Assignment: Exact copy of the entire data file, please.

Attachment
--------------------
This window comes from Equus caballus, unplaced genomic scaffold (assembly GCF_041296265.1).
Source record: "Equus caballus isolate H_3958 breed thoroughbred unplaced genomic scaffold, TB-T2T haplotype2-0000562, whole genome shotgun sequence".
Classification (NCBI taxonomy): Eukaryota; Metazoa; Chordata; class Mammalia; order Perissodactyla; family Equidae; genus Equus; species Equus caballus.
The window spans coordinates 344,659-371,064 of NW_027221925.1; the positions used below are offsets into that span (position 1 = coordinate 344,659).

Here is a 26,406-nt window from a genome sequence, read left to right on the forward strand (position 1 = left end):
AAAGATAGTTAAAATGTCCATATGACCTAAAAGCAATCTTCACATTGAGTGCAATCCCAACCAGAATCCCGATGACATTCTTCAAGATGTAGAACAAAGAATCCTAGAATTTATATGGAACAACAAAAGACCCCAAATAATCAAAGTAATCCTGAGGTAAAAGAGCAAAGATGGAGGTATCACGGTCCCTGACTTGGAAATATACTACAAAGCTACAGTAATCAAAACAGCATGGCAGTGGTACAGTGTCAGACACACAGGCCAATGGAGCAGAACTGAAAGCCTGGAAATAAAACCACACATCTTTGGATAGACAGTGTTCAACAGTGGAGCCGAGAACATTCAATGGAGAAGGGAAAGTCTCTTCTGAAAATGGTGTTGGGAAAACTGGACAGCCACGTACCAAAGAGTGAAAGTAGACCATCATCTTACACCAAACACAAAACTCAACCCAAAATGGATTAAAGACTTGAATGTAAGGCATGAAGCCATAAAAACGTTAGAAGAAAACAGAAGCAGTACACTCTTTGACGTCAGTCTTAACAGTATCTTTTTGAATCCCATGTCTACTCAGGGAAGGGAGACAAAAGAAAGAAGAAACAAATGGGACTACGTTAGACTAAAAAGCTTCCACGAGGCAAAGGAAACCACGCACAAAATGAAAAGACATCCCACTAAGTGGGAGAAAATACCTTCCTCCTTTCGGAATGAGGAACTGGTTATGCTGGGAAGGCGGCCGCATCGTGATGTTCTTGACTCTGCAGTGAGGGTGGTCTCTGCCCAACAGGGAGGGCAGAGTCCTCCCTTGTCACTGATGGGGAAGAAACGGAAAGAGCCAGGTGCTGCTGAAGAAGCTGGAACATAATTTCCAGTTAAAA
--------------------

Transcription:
This window comes from Equus caballus, unplaced genomic scaffold (assembly GCF_041296265.1).
Source record: "Equus caballus isolate H_3958 breed thoroughbred unplaced genomic scaffold, TB-T2T haplotype2-0000562, whole genome shotgun sequence".
Classification (NCBI taxonomy): Eukaryota; Metazoa; Chordata; class Mammalia; order Perissodactyla; family Equidae; genus Equus; species Equus caballus.
The window spans coordinates 344,659-371,064 of NW_027221925.1; the positions used below are offsets into that span (position 1 = coordinate 344,659).

Here is a 26,406-nt window from a genome sequence, read left to right on the forward strand (position 1 = left end):
AAAGATAGTTAAAATGTCCATATGACCTAAAAGCAATCTTCACATTGAGTGCAATCCCAACCAGAATCCCGATGACATTCTTCAAGATGTAGAACAAAGAATCCTAGAATTTATATGGAACAACAAAAGACCCCAAATAATCAAAGTAATCCTGAGGTAAAAGAGCAAAGATGGAGGTATCACGGTCCCTGACTTGGAAATATACTACAAAGCTACAGTAATCAAAACAGCATGGCAGTGGTACAGTGTCAGACACACAGGCCAATGGAGCAGAACTGAAAGCCTGGAAATAAAACCACACATCTTTGGATAGACAGTGTTCAACAGTGGAGCCGAGAACATTCAATGGAGAAGGGAAAGTCTCTTCTGAAAATGGTGTTGGGAAAACTGGACAGCCACGTACCAAAGAGTGAAAGTAGACCATCATCTTACACCAAACACAAAACTCAACCCAAAATGGATTAAAGACTTGAATGTAAGGCATGAAGCCATAAAAACGTTAGAAGAAAACAGAAGCAGTACACTCTTTGACGTCAGTCTTAACAGTATCTTTTTGAATCCCATGTCTACTCAGGGAAGGGAGACAAAAGAAAGAAGAAACAAATGGGACTACGTTAGACTAAAAAGCTTCCACGAGGCAAAGGAAACCACGCACAAAATGAAAAGACATCCCACTAAGTGGGAGAAAATACCTTCCTCCTTTCGGAATGAGGAACTGGTTATGCTGGGAAGGCGGCCGCATCGTGATGTTCTTGACTCTGCAGTGAGGGTGGTCTCTGCCCAACAGGGAGGGCAGAGTCCTCCCTTGTCACTGATGGGGAAGAAACGGAAAGAGCCAGGTGCTGCTGAAGAAGCTGGAACATAATTTCCAGTTAAAA